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Math Help - Conclusions after finding the Galois Group

  1. #1
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    Conclusions after finding the Galois Group

    A lot of effort is put into finding the Galois group of a polynomial. I'd like to know about what you can say when you go in the other direction.

    1. Suppose I tell you that the Galois Group of a polynomial is trivial (or Z2, or something). What can I conclude from this?

    2. In particular, if I know the Galois Group is trivial, am I supposed to conclude that the polynomial is / is not solvable by radicals?
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  2. #2
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    partial answer: the trivial group, and Z2 are both solvable. therefore a polynomial which has these groups as galois groups is solvable by radicals.

    this is part of the beauty of galois theory, questions about polynomials (which are generally hard), are turned into questions about groups (which are easier).

    so, if you start with the "hard part solved" (you've found, or been given, the galois group of a polynomial), you can use the "easy part" to recover information

    about the polynomial without much effort.

    the classic example is p(x) = x^5 - x - 1. its galois group is S5, which is not solvable, because A5 is simple. we can therefore abandon any hope of solving

    p(x) by radicals (S5/A5 is abelian, but A5/{e} is not, and there is no other normal subgroup of A5).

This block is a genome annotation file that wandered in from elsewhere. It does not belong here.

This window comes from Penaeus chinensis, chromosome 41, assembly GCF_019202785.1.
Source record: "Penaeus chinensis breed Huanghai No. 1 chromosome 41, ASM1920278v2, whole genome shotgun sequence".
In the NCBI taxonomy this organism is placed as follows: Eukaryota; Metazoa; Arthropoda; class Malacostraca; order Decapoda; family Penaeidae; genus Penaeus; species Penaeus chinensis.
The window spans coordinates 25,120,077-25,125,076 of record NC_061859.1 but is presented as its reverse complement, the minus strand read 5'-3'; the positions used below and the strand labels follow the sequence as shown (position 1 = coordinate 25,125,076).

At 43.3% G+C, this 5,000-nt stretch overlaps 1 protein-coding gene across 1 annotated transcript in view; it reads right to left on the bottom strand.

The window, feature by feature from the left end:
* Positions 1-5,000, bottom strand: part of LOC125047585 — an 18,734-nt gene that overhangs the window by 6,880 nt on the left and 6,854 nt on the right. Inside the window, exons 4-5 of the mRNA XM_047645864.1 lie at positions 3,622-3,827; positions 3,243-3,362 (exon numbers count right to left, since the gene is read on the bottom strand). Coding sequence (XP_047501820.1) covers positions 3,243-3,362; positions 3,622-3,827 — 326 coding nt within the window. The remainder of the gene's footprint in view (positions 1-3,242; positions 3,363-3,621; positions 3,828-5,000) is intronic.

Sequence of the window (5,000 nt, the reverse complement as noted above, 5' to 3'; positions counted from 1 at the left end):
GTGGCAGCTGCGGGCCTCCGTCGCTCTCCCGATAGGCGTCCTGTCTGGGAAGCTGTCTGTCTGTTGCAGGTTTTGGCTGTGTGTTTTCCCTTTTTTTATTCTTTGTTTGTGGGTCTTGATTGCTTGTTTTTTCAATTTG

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  3. #3
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    Quote Originally Posted by Deveno View Post
    partial answer: the trivial group, and Z2 are both solvable. therefore a polynomial which has these groups as galois groups is solvable by radicals.


    In this particular case yes, in general you have to be working in characteristic noit dividing the order of the Galois group (for

    example, characeristic zero always fulfils this, and this is why in undergraduate courses this is the usual condition)

    Tonio



    this is part of the beauty of galois theory, questions about polynomials (which are generally hard), are turned into questions about groups (which are easier).

    so, if you start with the "hard part solved" (you've found, or been given, the galois group of a polynomial), you can use the "easy part" to recover information

    about the polynomial without much effort.

    the classic example is p(x) = x^5 - x - 1. its galois group is S5, which is not solvable, because A5 is simple. we can therefore abandon any hope of solving

    p(x) by radicals (S5/A5 is abelian, but A5/{e} is not, and there is no other normal subgroup of A5).
    .
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  4. #4
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    yeah, weird things happen in extensions of Zp. my answer wasn't intended to be comprehensive. usually the polynomials of interest are in Q[x].